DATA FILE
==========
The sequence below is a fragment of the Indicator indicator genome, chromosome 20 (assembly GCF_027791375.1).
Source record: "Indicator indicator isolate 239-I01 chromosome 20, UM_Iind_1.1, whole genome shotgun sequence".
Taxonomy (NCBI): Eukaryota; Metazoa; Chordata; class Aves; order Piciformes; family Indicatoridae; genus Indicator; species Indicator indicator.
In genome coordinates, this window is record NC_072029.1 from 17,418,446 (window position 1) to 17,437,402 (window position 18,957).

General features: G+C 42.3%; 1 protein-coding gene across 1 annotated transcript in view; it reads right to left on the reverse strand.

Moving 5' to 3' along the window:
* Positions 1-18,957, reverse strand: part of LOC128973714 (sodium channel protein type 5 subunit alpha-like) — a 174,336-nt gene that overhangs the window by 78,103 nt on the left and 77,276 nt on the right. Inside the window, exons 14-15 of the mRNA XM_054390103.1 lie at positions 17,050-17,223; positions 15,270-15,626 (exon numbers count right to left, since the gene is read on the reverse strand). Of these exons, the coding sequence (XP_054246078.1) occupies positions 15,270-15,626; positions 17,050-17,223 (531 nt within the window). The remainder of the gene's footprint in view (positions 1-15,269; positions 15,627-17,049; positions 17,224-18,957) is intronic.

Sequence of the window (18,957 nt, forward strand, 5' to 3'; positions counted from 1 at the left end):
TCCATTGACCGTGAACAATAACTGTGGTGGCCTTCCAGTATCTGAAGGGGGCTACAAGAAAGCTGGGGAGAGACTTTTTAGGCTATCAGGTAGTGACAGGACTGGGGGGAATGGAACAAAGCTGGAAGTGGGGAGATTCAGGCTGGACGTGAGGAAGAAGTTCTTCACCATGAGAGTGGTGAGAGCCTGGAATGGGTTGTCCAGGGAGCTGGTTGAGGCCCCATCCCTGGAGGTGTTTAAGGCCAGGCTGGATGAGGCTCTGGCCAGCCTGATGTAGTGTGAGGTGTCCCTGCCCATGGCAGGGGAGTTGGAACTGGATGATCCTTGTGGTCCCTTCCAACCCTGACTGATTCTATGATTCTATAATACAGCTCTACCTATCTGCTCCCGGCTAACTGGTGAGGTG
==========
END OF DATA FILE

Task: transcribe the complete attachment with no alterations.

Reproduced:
The sequence below is a fragment of the Indicator indicator genome, chromosome 20 (assembly GCF_027791375.1).
Source record: "Indicator indicator isolate 239-I01 chromosome 20, UM_Iind_1.1, whole genome shotgun sequence".
Taxonomy (NCBI): Eukaryota; Metazoa; Chordata; class Aves; order Piciformes; family Indicatoridae; genus Indicator; species Indicator indicator.
In genome coordinates, this window is record NC_072029.1 from 17,418,446 (window position 1) to 17,437,402 (window position 18,957).

General features: G+C 42.3%; 1 protein-coding gene across 1 annotated transcript in view; it reads right to left on the reverse strand.

Moving 5' to 3' along the window:
* Positions 1-18,957, reverse strand: part of LOC128973714 (sodium channel protein type 5 subunit alpha-like) — a 174,336-nt gene that overhangs the window by 78,103 nt on the left and 77,276 nt on the right. Inside the window, exons 14-15 of the mRNA XM_054390103.1 lie at positions 17,050-17,223; positions 15,270-15,626 (exon numbers count right to left, since the gene is read on the reverse strand). Of these exons, the coding sequence (XP_054246078.1) occupies positions 15,270-15,626; positions 17,050-17,223 (531 nt within the window). The remainder of the gene's footprint in view (positions 1-15,269; positions 15,627-17,049; positions 17,224-18,957) is intronic.

Sequence of the window (18,957 nt, forward strand, 5' to 3'; positions counted from 1 at the left end):
TCCATTGACCGTGAACAATAACTGTGGTGGCCTTCCAGTATCTGAAGGGGGCTACAAGAAAGCTGGGGAGAGACTTTTTAGGCTATCAGGTAGTGACAGGACTGGGGGGAATGGAACAAAGCTGGAAGTGGGGAGATTCAGGCTGGACGTGAGGAAGAAGTTCTTCACCATGAGAGTGGTGAGAGCCTGGAATGGGTTGTCCAGGGAGCTGGTTGAGGCCCCATCCCTGGAGGTGTTTAAGGCCAGGCTGGATGAGGCTCTGGCCAGCCTGATGTAGTGTGAGGTGTCCCTGCCCATGGCAGGGGAGTTGGAACTGGATGATCCTTGTGGTCCCTTCCAACCCTGACTGATTCTATGATTCTATAATACAGCTCTACCTATCTGCTCCCGGCTAACTGGTGAGGTG